Miniaturization is everywhere in imaging. Portable X-ray. Rolling, rapid scan computed tomography (CT). Handheld ultrasound devices. But some things just don’t miniaturize very well. Tabletop foosball is not tiny soccer…and anyone who has ever tried to type more than a few sentences on their tiny smartphone will tell you that it’s not the same as a full-sized keyboard. Yes, for some things, bigger is better. And perhaps on the top of that list is proton therapy.
Proton therapy is a variant of conventional external beam radiation therapy or stereotactic radiosurgery. Whereas traditional radiation therapies use X-ray photons as the “ammunition” to target tumors, proton therapy uses the significantly more massive proton to try to decimate diseased tissues. From a patient benefit standpoint, there’s more to proton therapy than just “bigger bullets” targeting tumors, it is also that the collateral risks to the patient are lower.
Conventional linear accelerators (linacs) rotate around the patient (or, with new versions, move with several degrees of freedom on articulated robotic arms) to aim their accelerated photons at the target tumor from several different angles. This is necessary because the damaging energy from the beam gets absorbed as it penetrates, so that the skin gets significantly more ionizing radiation than the tumor below from any single “zap.” But by rotating around the body, the dose to the tumor can be increased without doubling-up the dose delivered to surface tissues. This strategy seeks to minimize the dose to healthy tissues while optimizing the killing dose that the tumor receives.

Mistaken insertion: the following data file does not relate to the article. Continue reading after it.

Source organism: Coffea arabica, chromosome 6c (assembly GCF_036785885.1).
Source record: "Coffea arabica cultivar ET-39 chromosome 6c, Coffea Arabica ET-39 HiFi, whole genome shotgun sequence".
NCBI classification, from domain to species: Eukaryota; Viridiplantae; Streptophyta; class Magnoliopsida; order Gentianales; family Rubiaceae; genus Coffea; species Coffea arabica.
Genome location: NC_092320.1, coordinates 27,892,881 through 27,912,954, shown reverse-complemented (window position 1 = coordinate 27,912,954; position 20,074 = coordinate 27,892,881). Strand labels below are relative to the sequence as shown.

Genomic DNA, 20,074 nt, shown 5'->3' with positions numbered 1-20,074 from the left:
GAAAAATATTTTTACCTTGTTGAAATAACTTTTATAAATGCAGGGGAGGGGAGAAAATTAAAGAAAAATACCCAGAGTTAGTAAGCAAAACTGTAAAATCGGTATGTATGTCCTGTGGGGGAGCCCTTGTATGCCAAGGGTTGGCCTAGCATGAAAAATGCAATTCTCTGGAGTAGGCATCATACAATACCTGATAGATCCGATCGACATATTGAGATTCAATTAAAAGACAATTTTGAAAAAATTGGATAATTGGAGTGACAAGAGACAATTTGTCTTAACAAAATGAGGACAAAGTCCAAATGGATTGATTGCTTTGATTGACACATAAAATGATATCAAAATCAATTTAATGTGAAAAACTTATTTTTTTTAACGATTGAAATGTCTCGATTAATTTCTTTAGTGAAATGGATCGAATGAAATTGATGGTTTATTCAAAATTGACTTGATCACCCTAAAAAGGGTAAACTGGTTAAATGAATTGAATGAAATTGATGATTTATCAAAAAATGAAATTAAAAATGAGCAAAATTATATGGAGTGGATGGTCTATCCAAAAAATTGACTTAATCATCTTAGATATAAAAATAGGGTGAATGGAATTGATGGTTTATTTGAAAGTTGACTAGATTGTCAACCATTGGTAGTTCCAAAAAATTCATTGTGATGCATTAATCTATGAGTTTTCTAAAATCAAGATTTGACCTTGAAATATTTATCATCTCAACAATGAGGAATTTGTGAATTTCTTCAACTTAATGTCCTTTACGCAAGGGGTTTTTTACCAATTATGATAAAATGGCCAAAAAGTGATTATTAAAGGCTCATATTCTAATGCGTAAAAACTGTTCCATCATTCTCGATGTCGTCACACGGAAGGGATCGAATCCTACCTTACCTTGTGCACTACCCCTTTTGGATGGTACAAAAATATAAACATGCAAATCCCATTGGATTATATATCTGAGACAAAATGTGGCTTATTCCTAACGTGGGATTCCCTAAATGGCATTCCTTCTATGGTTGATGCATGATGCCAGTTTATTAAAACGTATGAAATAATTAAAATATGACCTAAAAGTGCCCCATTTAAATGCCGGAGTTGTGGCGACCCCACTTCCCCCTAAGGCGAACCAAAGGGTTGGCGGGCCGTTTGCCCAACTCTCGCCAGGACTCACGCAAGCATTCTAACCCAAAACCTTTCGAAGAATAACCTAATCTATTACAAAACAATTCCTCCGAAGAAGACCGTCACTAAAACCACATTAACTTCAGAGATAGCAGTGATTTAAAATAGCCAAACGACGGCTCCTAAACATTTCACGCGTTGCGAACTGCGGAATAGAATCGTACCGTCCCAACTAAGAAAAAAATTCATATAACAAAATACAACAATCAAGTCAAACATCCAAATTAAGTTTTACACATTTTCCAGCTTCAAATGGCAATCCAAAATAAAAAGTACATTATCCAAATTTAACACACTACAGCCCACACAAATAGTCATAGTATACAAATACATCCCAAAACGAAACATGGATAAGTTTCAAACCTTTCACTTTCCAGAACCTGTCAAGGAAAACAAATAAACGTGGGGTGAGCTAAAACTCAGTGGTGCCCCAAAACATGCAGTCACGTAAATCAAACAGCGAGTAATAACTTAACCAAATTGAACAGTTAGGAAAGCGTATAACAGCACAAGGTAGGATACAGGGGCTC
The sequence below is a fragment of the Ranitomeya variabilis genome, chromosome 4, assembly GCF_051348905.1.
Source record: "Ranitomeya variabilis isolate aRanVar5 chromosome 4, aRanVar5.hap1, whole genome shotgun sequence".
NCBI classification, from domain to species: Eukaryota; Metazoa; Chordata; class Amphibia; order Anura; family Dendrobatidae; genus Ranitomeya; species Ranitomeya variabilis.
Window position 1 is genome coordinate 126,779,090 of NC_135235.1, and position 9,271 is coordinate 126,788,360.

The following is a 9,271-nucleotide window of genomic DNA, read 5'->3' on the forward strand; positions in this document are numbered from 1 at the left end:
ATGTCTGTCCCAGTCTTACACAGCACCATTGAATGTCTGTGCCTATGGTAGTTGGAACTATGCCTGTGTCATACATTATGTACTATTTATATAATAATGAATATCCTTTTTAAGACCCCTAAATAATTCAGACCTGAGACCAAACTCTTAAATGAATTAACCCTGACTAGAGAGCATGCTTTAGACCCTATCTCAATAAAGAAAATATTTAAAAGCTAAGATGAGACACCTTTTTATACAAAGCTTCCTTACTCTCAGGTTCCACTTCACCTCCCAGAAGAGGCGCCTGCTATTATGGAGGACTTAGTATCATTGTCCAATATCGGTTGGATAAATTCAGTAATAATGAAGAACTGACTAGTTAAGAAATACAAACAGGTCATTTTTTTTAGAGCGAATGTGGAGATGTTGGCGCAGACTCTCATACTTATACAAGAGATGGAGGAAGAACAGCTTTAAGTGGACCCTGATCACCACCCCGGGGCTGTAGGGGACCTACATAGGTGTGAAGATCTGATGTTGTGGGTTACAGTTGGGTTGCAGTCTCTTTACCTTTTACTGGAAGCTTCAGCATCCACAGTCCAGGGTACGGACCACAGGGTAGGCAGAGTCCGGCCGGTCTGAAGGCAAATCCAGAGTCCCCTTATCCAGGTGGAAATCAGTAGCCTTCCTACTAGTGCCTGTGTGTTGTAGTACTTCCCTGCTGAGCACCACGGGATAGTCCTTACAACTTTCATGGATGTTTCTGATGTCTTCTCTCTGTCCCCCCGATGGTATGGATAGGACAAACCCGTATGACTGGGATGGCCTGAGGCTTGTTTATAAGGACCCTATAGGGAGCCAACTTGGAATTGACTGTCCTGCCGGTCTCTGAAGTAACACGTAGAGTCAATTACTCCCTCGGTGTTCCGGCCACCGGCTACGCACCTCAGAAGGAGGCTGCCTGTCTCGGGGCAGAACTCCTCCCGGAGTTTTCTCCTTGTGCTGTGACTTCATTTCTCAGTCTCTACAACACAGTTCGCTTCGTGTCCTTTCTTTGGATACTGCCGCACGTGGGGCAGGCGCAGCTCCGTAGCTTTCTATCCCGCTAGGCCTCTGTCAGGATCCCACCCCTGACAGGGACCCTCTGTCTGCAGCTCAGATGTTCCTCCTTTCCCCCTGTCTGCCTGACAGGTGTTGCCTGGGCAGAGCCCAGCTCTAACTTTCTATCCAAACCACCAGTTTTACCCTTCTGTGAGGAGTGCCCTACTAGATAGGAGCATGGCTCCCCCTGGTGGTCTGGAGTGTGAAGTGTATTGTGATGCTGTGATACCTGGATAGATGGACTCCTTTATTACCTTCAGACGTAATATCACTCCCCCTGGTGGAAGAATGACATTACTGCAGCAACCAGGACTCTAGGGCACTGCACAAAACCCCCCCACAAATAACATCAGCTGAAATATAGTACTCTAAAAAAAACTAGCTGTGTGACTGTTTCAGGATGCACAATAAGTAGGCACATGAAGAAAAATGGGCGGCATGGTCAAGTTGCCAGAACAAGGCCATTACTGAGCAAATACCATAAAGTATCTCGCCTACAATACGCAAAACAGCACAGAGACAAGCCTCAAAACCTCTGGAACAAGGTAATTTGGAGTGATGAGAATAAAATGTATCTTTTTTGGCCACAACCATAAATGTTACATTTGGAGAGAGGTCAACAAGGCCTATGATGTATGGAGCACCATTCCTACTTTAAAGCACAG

Protons, by contrast, tend to shed the vast majority of their energy at a depth determined by their speed. Protons are far more similar to depth charges than the bullet analogy that we use for photon-based radiation therapy, doing significantly less damage to surface tissues for the amount of energy deposited deeper at the tumor. By adjusting the speed of the protons being fired at the patient, the system can be adjusted so that the “depth charge” goes off within the tumor, doing maximal damage to it while dramatically reducing the dose given to healthy tissues.
Constraints to Widespread Adoption
So if proton therapy is both safer and more effective, why hasn’t it overtaken conventional radiation therapy?
As with any new therapy, the body of evidence on the clinical effectiveness is still being developed. There are a few cancers that are particularly challenging for conventional photon-based systems for which there is a clear, demonstrated benefit to proton therapy (cancers near X-ray-sensitive organs, such as the eyes, or near structures that may be significantly damaged by scatter radiation, such as some prostate cancers, for example). Others are still in the grey area of comparative benefit, hopefully to be better illuminated with greater numbers of patients. But comparative benefit, alone, is a difficult justification for proton therapy to replace photon therapy systems because of what is involved in proton beam facilities.